On the other hand, it does look a bit big. The boom op would have to hang this clunky device from his (her) belt along with the regular transmitter and the IFB receiver. True, you wouldn't have to have a separate phantom supply but the MM-1 appears to be quite a bit bigger than the phantom supply would be.

Does anyone have any specific experience with the thing? Is there a functional belt clip or pouch available to use with it?

Thanks.

David Waelder

David,

For the past 3 years, I have been using this rig. Except for the step gain, which is annoying at times, everything else works great. My patching are line out to UM400, Sennheisers IEM out to monitor in for PL.

Currently, my boom guy uses a Mix Pre, he likes it that way, especially the gain knobs, possibility of stereo rig too. He can have his Ipod patch to the return input.

One thing to note is the line level out of these 2 devices, I'm only strictly using it on the UM400 not the UM400a, due to the line level cable. The traditional TA3F to Mini TA5F Lectro line level cable does not go well with the UM400a.

As for pouch, I'm using a old Portabrace RM pouch.

Alan

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However, a caveat: I've only really used the mm-1 with 200 series transmitters. I noticed, when i plugged it into a 400, that there was way too much gain - its as if it needed a 15-20 db pad with a line level ta5f-xlr. However, i think there's a way to wire the ta5f for a lectro 400 thats somewhere at line level -10db. But i'm not sure, because i'm still in the analog wireless stone age.

You can add an inline 5K resistor to the line cable if you are not comfortable with that much gain. I used to use line to mic pad cable (pad 40) when using UM400, UM400a may need more attenuation due to the transmitter extra 10db, when working with MM1. Since I have switch to Mixpre, I'm not bothering about it too much, except for those plant mic situation.

Thanks Senator Mike for your reminder, I'd confirmed MM1 has a hotter output then Mixpre, same cable with same transmitter, on the Mixpre with the UM400 is at 11 o'clock, on the MM1 it was way down to minimum. Larry F told me about the 5K resistor, guess that will solve the issue with MM1 and UM400 or UM400a, that may also due to MM1 only works with Center Tap line cable (pin 3 floating). Using a normal Lectro line cable with MM1, the audio will sound thin.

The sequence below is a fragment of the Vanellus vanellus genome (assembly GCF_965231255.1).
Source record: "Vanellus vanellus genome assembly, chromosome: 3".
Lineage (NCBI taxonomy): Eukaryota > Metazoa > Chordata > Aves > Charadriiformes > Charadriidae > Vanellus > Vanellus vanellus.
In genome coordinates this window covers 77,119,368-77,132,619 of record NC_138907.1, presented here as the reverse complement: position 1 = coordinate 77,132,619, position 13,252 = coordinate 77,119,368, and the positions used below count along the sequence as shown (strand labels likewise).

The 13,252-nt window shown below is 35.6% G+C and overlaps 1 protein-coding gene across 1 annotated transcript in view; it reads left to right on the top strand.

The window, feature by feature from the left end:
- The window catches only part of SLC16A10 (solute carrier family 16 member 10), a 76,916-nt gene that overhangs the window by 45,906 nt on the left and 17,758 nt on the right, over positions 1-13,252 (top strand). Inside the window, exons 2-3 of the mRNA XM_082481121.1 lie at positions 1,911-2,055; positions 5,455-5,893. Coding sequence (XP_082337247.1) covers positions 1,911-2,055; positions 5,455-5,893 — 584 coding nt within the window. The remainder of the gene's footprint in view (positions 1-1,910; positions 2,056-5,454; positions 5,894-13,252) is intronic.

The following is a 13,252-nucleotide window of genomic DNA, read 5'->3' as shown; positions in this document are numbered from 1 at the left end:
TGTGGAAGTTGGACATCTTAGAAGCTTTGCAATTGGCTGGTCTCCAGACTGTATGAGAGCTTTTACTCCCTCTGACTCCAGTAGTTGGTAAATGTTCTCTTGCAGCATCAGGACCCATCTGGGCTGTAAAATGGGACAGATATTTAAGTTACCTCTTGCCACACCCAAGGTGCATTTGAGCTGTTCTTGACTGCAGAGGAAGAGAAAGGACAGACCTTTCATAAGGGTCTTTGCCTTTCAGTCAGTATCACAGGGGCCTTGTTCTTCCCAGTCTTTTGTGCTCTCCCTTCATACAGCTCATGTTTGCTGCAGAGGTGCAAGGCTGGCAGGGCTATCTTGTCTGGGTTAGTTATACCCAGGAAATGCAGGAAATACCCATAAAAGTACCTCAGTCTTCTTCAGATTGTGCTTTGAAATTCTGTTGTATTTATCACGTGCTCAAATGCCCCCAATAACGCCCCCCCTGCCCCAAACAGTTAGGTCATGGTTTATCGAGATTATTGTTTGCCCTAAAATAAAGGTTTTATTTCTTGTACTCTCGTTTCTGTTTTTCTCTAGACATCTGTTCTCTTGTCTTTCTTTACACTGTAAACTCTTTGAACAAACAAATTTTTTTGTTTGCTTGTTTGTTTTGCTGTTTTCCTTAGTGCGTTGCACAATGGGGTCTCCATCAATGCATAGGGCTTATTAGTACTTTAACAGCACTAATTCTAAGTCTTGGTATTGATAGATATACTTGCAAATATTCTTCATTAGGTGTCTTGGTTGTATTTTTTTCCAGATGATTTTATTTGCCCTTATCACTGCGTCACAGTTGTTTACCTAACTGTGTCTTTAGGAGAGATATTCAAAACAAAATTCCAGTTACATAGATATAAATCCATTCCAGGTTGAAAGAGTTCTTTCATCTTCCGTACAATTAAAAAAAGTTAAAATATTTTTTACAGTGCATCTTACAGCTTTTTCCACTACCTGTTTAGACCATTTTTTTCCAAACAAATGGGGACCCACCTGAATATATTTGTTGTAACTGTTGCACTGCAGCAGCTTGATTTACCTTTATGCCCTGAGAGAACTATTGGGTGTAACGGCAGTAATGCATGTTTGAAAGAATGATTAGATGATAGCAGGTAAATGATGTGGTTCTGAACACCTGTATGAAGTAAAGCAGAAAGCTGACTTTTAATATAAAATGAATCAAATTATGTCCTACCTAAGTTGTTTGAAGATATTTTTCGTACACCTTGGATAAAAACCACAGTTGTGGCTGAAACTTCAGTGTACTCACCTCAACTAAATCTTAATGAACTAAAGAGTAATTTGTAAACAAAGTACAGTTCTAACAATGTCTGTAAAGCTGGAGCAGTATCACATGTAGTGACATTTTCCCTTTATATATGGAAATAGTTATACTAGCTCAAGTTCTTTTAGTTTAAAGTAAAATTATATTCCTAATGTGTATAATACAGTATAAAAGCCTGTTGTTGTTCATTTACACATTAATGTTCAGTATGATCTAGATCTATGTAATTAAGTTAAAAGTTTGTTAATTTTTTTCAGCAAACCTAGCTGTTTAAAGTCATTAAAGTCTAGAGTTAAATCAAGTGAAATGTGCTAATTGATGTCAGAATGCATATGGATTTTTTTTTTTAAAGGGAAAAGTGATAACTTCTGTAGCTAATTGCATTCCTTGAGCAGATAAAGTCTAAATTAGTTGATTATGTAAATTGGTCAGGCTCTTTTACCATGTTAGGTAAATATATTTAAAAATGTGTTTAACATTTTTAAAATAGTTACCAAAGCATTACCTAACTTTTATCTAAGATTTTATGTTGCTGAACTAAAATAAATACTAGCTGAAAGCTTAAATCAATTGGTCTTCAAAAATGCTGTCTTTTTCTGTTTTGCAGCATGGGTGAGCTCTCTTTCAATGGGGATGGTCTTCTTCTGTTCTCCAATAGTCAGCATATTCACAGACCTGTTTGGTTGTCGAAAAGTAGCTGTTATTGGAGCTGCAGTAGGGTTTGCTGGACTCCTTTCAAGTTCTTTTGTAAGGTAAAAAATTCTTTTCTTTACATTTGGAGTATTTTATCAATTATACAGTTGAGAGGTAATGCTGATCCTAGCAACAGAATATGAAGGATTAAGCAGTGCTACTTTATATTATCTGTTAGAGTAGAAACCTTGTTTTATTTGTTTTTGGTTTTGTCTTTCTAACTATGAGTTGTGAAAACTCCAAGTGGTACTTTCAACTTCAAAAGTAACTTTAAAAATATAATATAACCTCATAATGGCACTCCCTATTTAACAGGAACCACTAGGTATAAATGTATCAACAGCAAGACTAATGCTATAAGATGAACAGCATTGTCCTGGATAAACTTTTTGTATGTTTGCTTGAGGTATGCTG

Alan

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  • 10 years later...

Sorry to revive this dead thread but it seemed the more appropriate place (instead of starting a brand new one).

 

Have any of you used the SD Mixpre as a preamp for a boom operator? I'm intending to do so, sending the feed wirelessly via a Sennheiser G3 to my mixer for an upcoming shoot. Any tips, suggestions, warnings, or helpful information? 

 

I'll be running a SD442 into a 744t. I don't have any spare equipment to use for talkback, and I only have the G3 to spare for the send.

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20 hours ago, Mdeblasi said:

Have any of you used the SD Mixpre as a preamp for a boom operator? I'm intending to do so, sending the feed wirelessly via a Sennheiser G3 to my mixer for an upcoming shoot. Any tips, suggestions, warnings, or helpful information? 

 


This is exactly what I do, except with a Lectro transmitter. 
Then my boom op can listen to the headphone output from the MM1 mixed together with a feed sent back from me so I can communicate with him.

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On 7/16/2018 at 3:47 PM, IronFilm said:


This is exactly what I do, except with a Lectro transmitter. 
Then my boom op can listen to the headphone output from the MM1 mixed together with a feed sent back from me so I can communicate with him.

 

What do you use for the booms ifb comm?  

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A Sony UWP-D11 in reverse. (has a nice little headphone output on it! Use them a lot like that. However I think though my long term goal is to get a few G3 IEMs? As I like how they're stereo, but... you need the rack mounted receiver for that!! But I wonder if they can  be run from DC power in the bag? Dunno, this is something I plan to research in the future)

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On 3/22/2008 at 10:40 PM, Alan said:

One thing to note is the line level out of these 2 devices, I'm only strictly using it on the UM400 not the UM400a, due to the line level cable. The traditional TA3F to Mini TA5F Lectro line level cable does not go well with the UM400a.

What is wrong with using the UM400a?

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I went from a SHURE FP12 HEADPHONE BRIDGING AMPLIFIER to the Sound Devices MM-1 for a boom op o over 12 years ago and it was better in a number of ways. first it wasn't just a headphone amp for hardcabled boom op. and I wasn't only providing mic pre from my mixer. I could do wireless boom.

I agree with many of the others above for using as a boom good mic pre before a TX for wireless boom op. the low cut filter was nice but especially the limiter.

 

For non-scripted corporate stuff I also use it when I only need 1 headphone at video village for a director/producer or if there is a teleprompter operator I'll set it up just for them instead of breaking out Comteks.. The sound quality is lightyears above a Comtek PR-216. Paired with a slightly nicer pair of headphones than cheap consumables that are broken in a matter of weeks it sounds good and runs on 2 AA batteries.